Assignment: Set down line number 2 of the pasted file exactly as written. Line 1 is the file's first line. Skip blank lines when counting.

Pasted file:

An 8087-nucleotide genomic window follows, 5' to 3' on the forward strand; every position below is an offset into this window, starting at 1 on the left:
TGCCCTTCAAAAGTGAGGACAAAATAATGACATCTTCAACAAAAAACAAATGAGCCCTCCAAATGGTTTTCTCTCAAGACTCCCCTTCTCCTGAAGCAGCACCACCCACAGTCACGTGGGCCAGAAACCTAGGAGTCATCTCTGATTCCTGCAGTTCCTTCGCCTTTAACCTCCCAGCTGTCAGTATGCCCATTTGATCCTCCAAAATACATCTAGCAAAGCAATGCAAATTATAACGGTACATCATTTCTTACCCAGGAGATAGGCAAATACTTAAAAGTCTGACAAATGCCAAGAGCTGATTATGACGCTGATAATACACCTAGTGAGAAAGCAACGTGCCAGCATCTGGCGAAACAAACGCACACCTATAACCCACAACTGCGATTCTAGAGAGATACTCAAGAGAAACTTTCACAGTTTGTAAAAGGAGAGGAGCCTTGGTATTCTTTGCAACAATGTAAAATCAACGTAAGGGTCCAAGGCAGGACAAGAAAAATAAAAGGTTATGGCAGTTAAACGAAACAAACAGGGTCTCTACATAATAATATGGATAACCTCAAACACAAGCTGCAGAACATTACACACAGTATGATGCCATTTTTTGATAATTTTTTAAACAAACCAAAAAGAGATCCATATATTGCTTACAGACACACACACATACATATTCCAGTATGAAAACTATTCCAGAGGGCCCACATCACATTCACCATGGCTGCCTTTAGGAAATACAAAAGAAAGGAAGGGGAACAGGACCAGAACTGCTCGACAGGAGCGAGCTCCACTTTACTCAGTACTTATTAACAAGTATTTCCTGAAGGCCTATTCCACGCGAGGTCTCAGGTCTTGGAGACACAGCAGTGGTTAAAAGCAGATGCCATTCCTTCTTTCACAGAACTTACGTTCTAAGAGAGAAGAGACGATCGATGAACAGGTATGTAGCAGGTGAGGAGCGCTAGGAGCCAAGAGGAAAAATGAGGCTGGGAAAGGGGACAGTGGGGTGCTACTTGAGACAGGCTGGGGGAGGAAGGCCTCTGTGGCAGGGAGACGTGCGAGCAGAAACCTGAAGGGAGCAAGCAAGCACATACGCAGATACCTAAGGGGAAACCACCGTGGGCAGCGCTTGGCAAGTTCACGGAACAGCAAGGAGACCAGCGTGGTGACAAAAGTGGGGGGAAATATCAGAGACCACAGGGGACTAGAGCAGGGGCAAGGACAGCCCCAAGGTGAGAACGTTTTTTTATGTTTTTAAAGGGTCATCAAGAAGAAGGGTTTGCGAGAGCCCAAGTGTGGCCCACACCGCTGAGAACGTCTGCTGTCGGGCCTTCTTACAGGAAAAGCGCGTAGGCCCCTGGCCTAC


TGCCCTTCAAAAGTGAGGACAAAATAATGACATCTTCAACAAAAAACAAATGAGCCCTCCAAATGGTTTTCTCTCAAGACTCCCCTTCTCCTGAAGCAGCACCACCCACAGTCACGTGGGCCAGAAACCTAGGAGTCATCTCTGATTCCTGCAGTTCCTTCGCCTTTAACCTCCCAGCTGTCAGTATGCCCATTTGATCCTCCAAAATACATCTAGCAAAGCAATGCAAATTATAACGGTACATCATTTCTTACCCAGGAGATAGGCAAATACTTAAAAGTCTGACAAATGCCAAGAGCTGATTATGACGCTGATAATACACCTAGTGAGAAAGCAACGTGCCAGCATCTGGCGAAACAAACGCACACCTATAACCCACAACTGCGATTCTAGAGAGATACTCAAGAGAAACTTTCACAGTTTGTAAAAGGAGAGGAGCCTTGGTATTCTTTGCAACAATGTAAAATCAACGTAAGGGTCCAAGGCAGGACAAGAAAAATAAAAGGTTATGGCAGTTAAACGAAACAAACAGGGTCTCTACATAATAATATGGATAACCTCAAACACAAGCTGCAGAACATTACACACAGTATGATGCCATTTTTTGATAATTTTTTAAACAAACCAAAAAGAGATCCATATATTGCTTACAGACACACACACATACATATTCCAGTATGAAAACTATTCCAGAGGGCCCACATCACATTCACCATGGCTGCCTTTAGGAAATACAAAAGAAAGGAAGGGGAACAGGACCAGAACTGCTCGACAGGAGCGAGCTCCACTTTACTCAGTACTTATTAACAAGTATTTCCTGAAGGCCTATTCCACGCGAGGTCTCAGGTCTTGGAGACACAGCAGTGGTTAAAAGCAGATGCCATTCCTTCTTTCACAGAACTTACGTTCTAAGAGAGAAGAGACGATCGATGAACAGGTATGTAGCAGGTGAGGAGCGCTAGGAGCCAAGAGGAAAAATGAGGCTGGGAAAGGGGACAGTGGGGTGCTACTTGAGACAGGCTGGGGGAGGAAGGCCTCTGTGGCAGGGAGACGTGCGAGCAGAAACCTGAAGGGAGCAAGCAAGCACATACGCAGATACCTAAGGGGAAACCACCGTGGGCAGCGCTTGGCAAGTTCACGGAACAGCAAGGAGACCAGCGTGGTGACAAAAGTGGGGGGAAATATCAGAGACCACAGGGGACTAGAGCAGGGGCAAGGACAGCCCCAAGGTGAGAACGTTTTTTTATGTTTTTAAAGGGTCATCAAGAAGAAGGGTTTGCGAGAGCCCAAGTGTGGCCCACACCGCTGAGAACGTCTGCTGTCGGGCCTTCTTACAGGAAAAGCGCGTAGGCCCCTGGCCTAC